Case number: 150094
By letter dated 2 January 2015, the applicant sought from the Council copies of all "Invalid Decision/Notices issued by the planning authority to planning applicants" during 2014. In its decision of 2 February 2015, the Council refused the request under section 37 of the FOI Act on the ground that such correspondence is regarded as personal correspondence between the Council and the planning applicants, and is neither available on the Council's website, nor for public inspection. The applicant requested an internal review of the Council's decision by letter dated 2 March 2015. On 24 March 2015 the Council issued its internal review decision upholding the original decision to refuse access to the records at issue.
The applicant applied to this Office on 31 March 2015 for a review of the Council's decision. In conducting this review, I have had regard to the correspondence between the applicant and this Office, to correspondence between the applicant and the Council, and to correspondence between the Council and this Office on the matter. I have also had regard to the provisions of the FOI Act and to the contents of a sample of the records at issue which were provided by the Council for the purpose of this review.
In his request for internal review, the applicant explained that he was seeking access to the reasons why any particular planning application has been invalidated. He noted the accepted practice of separating private contact information from details made publicly available in respect of planning applications and he suggested that it was a simple matter to redact any private details from the reasons for invalidation. He made it clear that he did not require personal contact details of the applicants.
Accordingly, this review is concerned solely with the question of whether the Council was justified in its decision to refuse access to the invalid application notices with the redaction of the personal contact details of the applicants.
Before I deal with the substantive issue in this case, I would like to make a number of more general comments. In his correspondence with this Office, the applicant argued that planning legislation requires planning authorities to make decisions on planning applications publicly available and he argued that "the test in this FOI case is whether an invalidation notice is in fact an official decision of a planning authority; if the answer to this question is yes then Section 38(1)(d) of the Planning and Development Act is obligatory and the planning authority is required to make its decision available to the public".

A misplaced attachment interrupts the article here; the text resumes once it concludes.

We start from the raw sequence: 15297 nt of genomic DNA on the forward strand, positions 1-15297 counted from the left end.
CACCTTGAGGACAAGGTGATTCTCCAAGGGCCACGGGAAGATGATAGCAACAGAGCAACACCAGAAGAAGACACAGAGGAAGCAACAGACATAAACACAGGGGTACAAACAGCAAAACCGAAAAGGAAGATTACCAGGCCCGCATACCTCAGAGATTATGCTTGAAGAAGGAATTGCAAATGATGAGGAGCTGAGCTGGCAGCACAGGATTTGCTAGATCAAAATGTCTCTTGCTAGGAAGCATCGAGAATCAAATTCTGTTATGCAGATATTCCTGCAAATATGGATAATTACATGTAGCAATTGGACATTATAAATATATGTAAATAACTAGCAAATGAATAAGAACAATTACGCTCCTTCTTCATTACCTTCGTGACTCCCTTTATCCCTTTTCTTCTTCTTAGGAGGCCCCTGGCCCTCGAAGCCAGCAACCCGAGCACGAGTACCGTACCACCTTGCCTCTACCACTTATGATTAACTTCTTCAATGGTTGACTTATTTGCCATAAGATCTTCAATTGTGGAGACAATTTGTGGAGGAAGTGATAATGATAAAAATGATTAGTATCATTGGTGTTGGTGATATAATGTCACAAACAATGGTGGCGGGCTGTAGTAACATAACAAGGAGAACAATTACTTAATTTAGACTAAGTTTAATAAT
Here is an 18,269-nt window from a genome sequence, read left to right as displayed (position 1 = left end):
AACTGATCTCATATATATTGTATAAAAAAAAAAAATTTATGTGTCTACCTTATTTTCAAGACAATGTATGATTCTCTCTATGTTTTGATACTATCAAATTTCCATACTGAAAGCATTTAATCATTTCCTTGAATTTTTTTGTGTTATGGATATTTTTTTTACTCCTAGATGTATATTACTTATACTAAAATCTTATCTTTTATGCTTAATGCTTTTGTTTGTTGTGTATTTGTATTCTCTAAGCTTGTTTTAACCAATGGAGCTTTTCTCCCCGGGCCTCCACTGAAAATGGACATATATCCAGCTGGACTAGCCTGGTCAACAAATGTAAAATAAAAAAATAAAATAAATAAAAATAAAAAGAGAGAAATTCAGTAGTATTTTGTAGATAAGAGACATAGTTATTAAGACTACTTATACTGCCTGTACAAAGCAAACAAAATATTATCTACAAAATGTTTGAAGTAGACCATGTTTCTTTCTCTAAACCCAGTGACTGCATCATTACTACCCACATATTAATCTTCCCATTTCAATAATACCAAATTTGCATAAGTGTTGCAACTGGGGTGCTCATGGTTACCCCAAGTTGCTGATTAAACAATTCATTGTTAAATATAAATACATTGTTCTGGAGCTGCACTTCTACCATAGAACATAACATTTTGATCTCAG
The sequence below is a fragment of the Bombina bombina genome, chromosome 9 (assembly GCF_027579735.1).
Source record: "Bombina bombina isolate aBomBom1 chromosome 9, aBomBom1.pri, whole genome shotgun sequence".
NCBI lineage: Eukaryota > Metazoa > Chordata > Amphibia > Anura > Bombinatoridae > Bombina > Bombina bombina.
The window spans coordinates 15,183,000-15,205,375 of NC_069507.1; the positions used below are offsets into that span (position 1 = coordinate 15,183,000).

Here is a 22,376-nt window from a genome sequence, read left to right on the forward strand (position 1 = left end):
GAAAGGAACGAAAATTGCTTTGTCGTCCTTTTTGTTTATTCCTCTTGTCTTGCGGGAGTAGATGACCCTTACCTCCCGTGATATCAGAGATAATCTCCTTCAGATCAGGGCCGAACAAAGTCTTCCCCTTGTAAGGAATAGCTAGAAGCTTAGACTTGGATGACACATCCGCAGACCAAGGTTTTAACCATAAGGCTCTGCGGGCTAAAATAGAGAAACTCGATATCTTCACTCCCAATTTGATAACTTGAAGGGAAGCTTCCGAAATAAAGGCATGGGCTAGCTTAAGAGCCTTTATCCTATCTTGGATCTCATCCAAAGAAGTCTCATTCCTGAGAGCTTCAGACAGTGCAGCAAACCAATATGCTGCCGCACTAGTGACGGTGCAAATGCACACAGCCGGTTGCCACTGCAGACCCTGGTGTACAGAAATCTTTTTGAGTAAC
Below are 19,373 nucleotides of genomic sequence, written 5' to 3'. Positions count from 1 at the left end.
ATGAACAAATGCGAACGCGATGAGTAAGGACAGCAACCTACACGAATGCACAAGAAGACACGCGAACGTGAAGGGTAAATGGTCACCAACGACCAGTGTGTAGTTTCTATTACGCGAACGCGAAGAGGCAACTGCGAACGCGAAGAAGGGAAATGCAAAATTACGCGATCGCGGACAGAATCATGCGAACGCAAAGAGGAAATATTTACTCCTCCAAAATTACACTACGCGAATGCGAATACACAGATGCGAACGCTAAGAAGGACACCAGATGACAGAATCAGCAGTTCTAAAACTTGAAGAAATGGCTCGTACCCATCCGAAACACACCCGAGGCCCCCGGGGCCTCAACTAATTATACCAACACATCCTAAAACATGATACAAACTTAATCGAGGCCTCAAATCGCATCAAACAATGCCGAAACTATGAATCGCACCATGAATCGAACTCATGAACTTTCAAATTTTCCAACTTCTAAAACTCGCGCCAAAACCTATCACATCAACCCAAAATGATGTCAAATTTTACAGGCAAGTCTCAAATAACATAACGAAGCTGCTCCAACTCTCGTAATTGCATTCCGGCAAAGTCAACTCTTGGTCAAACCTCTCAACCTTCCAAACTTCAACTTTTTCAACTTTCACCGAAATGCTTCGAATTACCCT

It is important to note that this Office has no role in the interpretation or operation of planning legislation. Therefore, it would be inappropriate for me to consider whether the Council's policy of not publishing invalidation notices sent to planning applicants is in breach of its obligations under planning law, nor does the Commissioner's remit extend to adjudicating on how public bodies carry out their functions generally or to investigating complaints against public bodies. Rather, this review is solely concerned with the question of whether the Council was justified, under the provisions of the FOI Act, in refusing the applicant's request.
Secondly, it is important to note that section 13(4) of the FOI Act provides that decision makers shall, subject to the provisions of the FOI Act, disregard any reasons the requester has for making a request.
Finally, section 22(12)(b) provides that a decision to refuse to grant a request shall be presumed not to have been justified unless the body concerned shows to the satisfaction of the Commissioner that its decision was justified. This has the effect of placing the onus on the Council of satisfying this Office that it was justified in refusing the applicant's request in this case.
As part of the planning process, the Council publishes a list of invalid applications on its website on a weekly basis. For each application, the list includes details of the file number, the applicant's name, the application type, the date upon which the application was deemed invalid, the description of the development proposed, and its location. Having examined the sample invalid notices that the Council provided for the purpose of this review, it seems to me that the only remaining information that has been withheld is the reason why the application was deemed invalid, which is presented by way of informing the applicant what should be done for a valid application to be made.